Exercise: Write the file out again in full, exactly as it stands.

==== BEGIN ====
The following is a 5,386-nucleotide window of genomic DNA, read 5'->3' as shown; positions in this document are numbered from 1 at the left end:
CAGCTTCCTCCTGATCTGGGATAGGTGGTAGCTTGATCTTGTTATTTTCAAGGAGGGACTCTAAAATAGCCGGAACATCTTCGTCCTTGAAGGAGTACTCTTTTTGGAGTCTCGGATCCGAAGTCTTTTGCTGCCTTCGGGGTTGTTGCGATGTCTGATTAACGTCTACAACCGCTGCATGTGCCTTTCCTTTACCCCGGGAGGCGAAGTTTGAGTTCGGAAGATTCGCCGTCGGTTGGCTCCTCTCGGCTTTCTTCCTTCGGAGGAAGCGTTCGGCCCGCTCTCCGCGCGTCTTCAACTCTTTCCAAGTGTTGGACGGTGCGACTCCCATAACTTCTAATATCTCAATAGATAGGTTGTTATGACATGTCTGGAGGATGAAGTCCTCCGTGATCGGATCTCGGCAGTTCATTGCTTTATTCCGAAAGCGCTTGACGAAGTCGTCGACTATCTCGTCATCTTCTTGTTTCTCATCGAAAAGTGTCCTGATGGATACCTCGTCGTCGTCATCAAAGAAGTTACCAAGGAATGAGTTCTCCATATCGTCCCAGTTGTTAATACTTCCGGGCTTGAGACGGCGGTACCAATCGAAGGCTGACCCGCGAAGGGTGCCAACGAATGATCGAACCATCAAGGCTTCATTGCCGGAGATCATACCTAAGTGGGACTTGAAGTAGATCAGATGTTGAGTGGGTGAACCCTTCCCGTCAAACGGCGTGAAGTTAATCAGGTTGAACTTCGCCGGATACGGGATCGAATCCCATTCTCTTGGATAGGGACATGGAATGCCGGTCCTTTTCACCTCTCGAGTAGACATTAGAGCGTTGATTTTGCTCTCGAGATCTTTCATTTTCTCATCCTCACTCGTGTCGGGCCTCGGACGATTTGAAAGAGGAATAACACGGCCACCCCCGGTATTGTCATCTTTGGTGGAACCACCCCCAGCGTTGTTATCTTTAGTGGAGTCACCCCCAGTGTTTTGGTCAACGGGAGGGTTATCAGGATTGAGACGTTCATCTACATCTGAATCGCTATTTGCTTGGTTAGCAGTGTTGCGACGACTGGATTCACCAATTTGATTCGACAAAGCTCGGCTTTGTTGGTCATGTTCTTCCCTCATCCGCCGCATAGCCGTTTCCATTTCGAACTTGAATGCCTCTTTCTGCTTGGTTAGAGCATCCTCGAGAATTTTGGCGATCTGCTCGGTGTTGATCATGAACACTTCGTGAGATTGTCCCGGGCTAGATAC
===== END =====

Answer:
The following is a 5,386-nucleotide window of genomic DNA, read 5'->3' as shown; positions in this document are numbered from 1 at the left end:
CAGCTTCCTCCTGATCTGGGATAGGTGGTAGCTTGATCTTGTTATTTTCAAGGAGGGACTCTAAAATAGCCGGAACATCTTCGTCCTTGAAGGAGTACTCTTTTTGGAGTCTCGGATCCGAAGTCTTTTGCTGCCTTCGGGGTTGTTGCGATGTCTGATTAACGTCTACAACCGCTGCATGTGCCTTTCCTTTACCCCGGGAGGCGAAGTTTGAGTTCGGAAGATTCGCCGTCGGTTGGCTCCTCTCGGCTTTCTTCCTTCGGAGGAAGCGTTCGGCCCGCTCTCCGCGCGTCTTCAACTCTTTCCAAGTGTTGGACGGTGCGACTCCCATAACTTCTAATATCTCAATAGATAGGTTGTTATGACATGTCTGGAGGATGAAGTCCTCCGTGATCGGATCTCGGCAGTTCATTGCTTTATTCCGAAAGCGCTTGACGAAGTCGTCGACTATCTCGTCATCTTCTTGTTTCTCATCGAAAAGTGTCCTGATGGATACCTCGTCGTCGTCATCAAAGAAGTTACCAAGGAATGAGTTCTCCATATCGTCCCAGTTGTTAATACTTCCGGGCTTGAGACGGCGGTACCAATCGAAGGCTGACCCGCGAAGGGTGCCAACGAATGATCGAACCATCAAGGCTTCATTGCCGGAGATCATACCTAAGTGGGACTTGAAGTAGATCAGATGTTGAGTGGGTGAACCCTTCCCGTCAAACGGCGTGAAGTTAATCAGGTTGAACTTCGCCGGATACGGGATCGAATCCCATTCTCTTGGATAGGGACATGGAATGCCGGTCCTTTTCACCTCTCGAGTAGACATTAGAGCGTTGATTTTGCTCTCGAGATCTTTCATTTTCTCATCCTCACTCGTGTCGGGCCTCGGACGATTTGAAAGAGGAATAACACGGCCACCCCCGGTATTGTCATCTTTGGTGGAACCACCCCCAGCGTTGTTATCTTTAGTGGAGTCACCCCCAGTGTTTTGGTCAACGGGAGGGTTATCAGGATTGAGACGTTCATCTACATCTGAATCGCTATTTGCTTGGTTAGCAGTGTTGCGACGACTGGATTCACCAATTTGATTCGACAAAGCTCGGCTTTGTTGGTCATGTTCTTCCCTCATCCGCCGCATAGCCGTTTCCATTTCGAACTTGAATGCCTCTTTCTGCTTGGTTAGAGCATCCTCGAGAATTTTGGCGATCTGCTCGGTGTTGATCATGAACACTTCGTGAGATTGTCCCGGGCTAGATAC